toronto real estate

Here are the GTA's hottest neighbourhoods for bidding wars right now

Members of Toronto's real estate world are anticipating sales and prices to pick up in the second part of 2024 after last year's high interest rates made would-be buyers reluctant, or even financially unable, to take a leap.

One signal that these predictions for the rest of the year are indeed true is the fact that bidding wars have returned to the city, with nearly half of neighbourhoods in and around T.O. now considered "in bidding war territory" according to local real estate agency Wahi.

A new report from the firm this week says that the trend of offering more than the asking price to secure a given property is escalating rapidly so far this year, especially for townhomes, semi-detached and detached houses.

According to Wahi's data for March, 43 per cent of GTA communities are now areas where overbidding is considered the norm, compared to just 25 per cent in February, and zero in January.

For non-condo homes, this figure is a much higher 61 per cent.

toronto real estate

Bidding wars are becoming more common in the GTA again, with 43 per cent of neighbourhoods in overbidding territory as of March. Graph from Wahi.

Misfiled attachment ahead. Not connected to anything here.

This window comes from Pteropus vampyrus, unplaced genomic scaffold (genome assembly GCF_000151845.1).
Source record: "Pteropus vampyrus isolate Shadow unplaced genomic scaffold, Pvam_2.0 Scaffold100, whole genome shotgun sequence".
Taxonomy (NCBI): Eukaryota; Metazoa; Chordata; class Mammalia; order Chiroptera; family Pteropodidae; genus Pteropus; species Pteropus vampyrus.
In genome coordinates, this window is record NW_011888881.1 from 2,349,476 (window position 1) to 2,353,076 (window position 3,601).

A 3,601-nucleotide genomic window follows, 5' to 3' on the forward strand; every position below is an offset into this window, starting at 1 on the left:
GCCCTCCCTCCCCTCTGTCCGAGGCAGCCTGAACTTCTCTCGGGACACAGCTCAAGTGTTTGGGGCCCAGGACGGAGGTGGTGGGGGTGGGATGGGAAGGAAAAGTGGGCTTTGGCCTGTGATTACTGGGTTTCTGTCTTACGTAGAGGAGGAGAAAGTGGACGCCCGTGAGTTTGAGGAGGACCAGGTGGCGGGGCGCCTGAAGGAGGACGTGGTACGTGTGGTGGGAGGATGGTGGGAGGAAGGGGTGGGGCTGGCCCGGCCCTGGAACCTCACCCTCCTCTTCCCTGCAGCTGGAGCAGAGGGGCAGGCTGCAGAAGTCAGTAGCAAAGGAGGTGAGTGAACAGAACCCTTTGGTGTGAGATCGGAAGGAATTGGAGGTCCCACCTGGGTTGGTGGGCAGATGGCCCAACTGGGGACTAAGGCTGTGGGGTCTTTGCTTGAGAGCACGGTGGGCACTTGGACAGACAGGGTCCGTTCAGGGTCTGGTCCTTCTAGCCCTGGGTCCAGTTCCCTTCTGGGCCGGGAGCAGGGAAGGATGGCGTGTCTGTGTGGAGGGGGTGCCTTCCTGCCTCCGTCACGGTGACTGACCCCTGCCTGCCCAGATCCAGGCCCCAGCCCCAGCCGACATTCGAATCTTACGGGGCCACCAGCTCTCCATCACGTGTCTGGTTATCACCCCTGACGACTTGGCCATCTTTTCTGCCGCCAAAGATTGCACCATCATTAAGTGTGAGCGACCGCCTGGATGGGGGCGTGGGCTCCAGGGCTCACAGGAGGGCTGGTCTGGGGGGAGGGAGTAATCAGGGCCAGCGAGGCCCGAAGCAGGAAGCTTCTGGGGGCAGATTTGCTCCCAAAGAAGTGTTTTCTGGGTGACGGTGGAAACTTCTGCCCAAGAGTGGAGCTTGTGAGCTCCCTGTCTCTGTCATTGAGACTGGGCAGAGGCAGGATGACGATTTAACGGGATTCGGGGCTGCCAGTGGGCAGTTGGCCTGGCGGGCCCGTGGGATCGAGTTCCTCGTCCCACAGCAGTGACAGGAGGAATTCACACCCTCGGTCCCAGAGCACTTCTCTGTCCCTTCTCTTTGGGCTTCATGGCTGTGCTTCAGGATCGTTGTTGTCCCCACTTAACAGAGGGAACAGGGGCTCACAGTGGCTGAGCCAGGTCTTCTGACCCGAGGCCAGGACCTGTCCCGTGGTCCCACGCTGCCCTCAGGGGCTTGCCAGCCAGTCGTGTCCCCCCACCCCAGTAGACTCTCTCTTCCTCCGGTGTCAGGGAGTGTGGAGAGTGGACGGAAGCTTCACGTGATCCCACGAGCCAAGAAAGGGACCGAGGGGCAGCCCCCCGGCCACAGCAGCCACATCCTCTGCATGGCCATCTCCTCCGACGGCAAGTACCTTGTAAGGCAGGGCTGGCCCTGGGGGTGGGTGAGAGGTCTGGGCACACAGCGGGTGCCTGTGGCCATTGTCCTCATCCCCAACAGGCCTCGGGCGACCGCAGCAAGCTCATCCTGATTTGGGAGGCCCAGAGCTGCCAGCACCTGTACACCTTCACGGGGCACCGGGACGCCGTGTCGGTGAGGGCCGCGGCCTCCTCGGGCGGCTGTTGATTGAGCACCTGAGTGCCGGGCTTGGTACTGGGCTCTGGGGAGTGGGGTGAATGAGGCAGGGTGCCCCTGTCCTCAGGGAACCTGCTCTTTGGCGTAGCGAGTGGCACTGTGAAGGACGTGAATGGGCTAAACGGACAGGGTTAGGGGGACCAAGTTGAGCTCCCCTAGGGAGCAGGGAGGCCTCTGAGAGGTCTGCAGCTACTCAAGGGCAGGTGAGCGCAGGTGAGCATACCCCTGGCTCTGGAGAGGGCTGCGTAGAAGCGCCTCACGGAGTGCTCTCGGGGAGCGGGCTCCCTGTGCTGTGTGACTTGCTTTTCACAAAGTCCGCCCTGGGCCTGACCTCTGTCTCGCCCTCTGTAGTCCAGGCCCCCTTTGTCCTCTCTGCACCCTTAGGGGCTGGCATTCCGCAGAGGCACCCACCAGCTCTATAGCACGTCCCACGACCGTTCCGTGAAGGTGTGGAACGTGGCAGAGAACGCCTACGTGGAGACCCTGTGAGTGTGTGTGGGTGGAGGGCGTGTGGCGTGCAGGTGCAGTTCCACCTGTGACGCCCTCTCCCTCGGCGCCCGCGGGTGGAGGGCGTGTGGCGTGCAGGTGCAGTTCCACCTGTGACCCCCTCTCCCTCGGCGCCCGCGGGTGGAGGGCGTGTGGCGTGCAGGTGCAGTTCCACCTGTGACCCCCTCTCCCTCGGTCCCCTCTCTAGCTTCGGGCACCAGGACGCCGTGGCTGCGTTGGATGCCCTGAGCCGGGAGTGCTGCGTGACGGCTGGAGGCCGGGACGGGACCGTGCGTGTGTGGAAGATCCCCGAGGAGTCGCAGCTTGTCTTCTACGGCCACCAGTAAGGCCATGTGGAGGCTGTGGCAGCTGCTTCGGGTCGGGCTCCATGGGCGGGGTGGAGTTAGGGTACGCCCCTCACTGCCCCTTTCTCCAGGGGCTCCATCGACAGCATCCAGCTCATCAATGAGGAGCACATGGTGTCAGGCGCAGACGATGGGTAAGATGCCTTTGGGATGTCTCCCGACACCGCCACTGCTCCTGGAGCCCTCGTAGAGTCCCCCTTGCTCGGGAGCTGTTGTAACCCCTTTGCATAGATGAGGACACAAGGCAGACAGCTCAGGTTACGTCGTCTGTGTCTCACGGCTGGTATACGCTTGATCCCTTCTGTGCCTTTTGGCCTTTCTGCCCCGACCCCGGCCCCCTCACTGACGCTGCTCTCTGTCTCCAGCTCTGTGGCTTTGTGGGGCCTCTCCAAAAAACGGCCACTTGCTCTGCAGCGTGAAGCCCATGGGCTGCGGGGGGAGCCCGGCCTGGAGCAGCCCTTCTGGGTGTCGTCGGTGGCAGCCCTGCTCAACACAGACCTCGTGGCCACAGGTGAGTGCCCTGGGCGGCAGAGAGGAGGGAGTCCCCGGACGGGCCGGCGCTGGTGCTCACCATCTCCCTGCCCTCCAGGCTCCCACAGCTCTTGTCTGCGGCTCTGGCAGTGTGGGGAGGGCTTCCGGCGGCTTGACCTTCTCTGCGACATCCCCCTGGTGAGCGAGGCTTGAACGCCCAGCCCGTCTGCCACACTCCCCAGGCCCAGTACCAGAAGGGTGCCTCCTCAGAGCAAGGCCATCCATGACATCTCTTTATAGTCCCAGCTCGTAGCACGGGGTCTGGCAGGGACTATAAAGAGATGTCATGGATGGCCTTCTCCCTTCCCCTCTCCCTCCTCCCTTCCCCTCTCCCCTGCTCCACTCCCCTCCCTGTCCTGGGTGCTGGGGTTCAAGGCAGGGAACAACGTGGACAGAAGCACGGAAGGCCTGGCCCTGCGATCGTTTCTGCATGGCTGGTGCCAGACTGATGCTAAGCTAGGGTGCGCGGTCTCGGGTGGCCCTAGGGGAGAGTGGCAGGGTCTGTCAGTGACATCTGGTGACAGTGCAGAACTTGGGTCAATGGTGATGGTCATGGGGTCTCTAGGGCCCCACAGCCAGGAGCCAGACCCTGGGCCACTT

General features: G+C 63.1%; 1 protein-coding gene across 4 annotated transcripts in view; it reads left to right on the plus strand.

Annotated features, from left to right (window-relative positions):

"We're beginning to see more homebuyers step off the sidelines, resulting in more bidding competition in a growing number of neighbourhoods," the report reads.

The phenomenon is worst in Cachet, Markham, where the average home price is now over an outrageous $2 million; Jefferson, Richmond Hill, where the typical house is $1.8 million; Victoria Square, Markham, with an average price of $1.8 million; Rouge Woods, Richmond Hill (also $1.8 million, on average); and Wismer, Markham ($1.3 million).

While the cities of Markham and Richmond Hill dominated the overbidding list, surprisingly, two Toronto locales topped the list for most-underbid areas in the region: Princess Rosethorn, Etobicoke with an average price of $1.9 million, and The Annex ($1.86 million).

Rounding out the five biggest underbidding communities were King, King (with a mean price of $2.1 million); Tyendaga, Burlington ($1.84 million) and Eastlake, Oakville (where a home will run you around a whopping $2.7 million).

Wahi's experts add that condos continue to be the best deals regardless of neighbourhood, with just 14 per cent of neighbourhoods considered in overbidding territory for the housing type specifically last month.

"The condo market may be facing some pricing pressure from new-build condos entering the resale market via assignment sales. As higher interest rates have taken their toll, many units purchased two-to-three years ago are now hitting the market at discounts from the original purchase prices," they write.

Lead photo by

Sutton Group-Admiral Realty Inc., Brokerage/Strata.ca


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